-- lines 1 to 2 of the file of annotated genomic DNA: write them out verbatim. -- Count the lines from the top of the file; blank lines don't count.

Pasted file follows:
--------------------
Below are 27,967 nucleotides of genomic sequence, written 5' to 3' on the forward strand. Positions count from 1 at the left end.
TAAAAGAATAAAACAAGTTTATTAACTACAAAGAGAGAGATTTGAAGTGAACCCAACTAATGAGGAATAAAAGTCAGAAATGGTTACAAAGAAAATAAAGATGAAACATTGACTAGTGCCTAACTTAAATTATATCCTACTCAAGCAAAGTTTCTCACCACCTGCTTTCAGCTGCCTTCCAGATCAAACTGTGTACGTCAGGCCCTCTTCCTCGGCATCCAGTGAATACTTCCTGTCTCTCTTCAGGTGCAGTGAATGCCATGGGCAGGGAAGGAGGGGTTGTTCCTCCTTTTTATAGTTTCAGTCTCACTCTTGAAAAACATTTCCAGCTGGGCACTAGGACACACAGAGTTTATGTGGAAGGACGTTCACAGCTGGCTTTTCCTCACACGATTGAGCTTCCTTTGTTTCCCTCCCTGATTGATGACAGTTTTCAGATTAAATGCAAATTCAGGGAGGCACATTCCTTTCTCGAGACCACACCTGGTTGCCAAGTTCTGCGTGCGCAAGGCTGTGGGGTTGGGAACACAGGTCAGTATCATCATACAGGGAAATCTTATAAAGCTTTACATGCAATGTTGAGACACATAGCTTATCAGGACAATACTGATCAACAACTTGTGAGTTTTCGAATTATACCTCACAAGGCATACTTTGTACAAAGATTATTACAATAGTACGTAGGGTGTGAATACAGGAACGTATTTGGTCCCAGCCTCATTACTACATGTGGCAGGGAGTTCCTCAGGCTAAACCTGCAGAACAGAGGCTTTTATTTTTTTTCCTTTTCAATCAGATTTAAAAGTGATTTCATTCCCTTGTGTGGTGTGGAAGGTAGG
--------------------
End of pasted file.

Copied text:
Below are 27,967 nucleotides of genomic sequence, written 5' to 3' on the forward strand. Positions count from 1 at the left end.
TAAAAGAATAAAACAAGTTTATTAACTACAAAGAGAGAGATTTGAAGTGAACCCAACTAATGAGGAATAAAAGTCAGAAATGGTTACAAAGAAAATAAAGATGAAACATTGACTAGTGCCTAACTTAAATTATATCCTACTCAAGCAAAGTTTCTCACCACCTGCTTTCAGCTGCCTTCCAGATCAAACTGTGTACGTCAGGCCCTCTTCCTCGGCATCCAGTGAATACTTCCTGTCTCTCTTCAGGTGCAGTGAATGCCATGGGCAGGGAAGGAGGGGTTGTTCCTCCTTTTTATAGTTTCAGTCTCACTCTTGAAAAACATTTCCAGCTGGGCACTAGGACACACAGAGTTTATGTGGAAGGACGTTCACAGCTGGCTTTTCCTCACACGATTGAGCTTCCTTTGTTTCCCTCCCTGATTGATGACAGTTTTCAGATTAAATGCAAATTCAGGGAGGCACATTCCTTTCTCGAGACCACACCTGGTTGCCAAGTTCTGCGTGCGCAAGGCTGTGGGGTTGGGAACACAGGTCAGTATCATCATACAGGGAAATCTTATAAAGCTTTACATGCAATGTTGAGACACATAGCTTATCAGGACAATACTGATCAACAACTTGTGAGTTTTCGAATTATACCTCACAAGGCATACTTTGTACAAAGATTATTACAATAGTACGTAGGGTGTGAATACAGGAACGTATTTGGTCCCAGCCTCATTACTACATGTGGCAGGGAGTTCCTCAGGCTAAACCTGCAGAACAGAGGCTTTTATTTTTTTTCCTTTTCAATCAGATTTAAAAGTGATTTCATTCCCTTGTGTGGTGTGGAAGGTAGG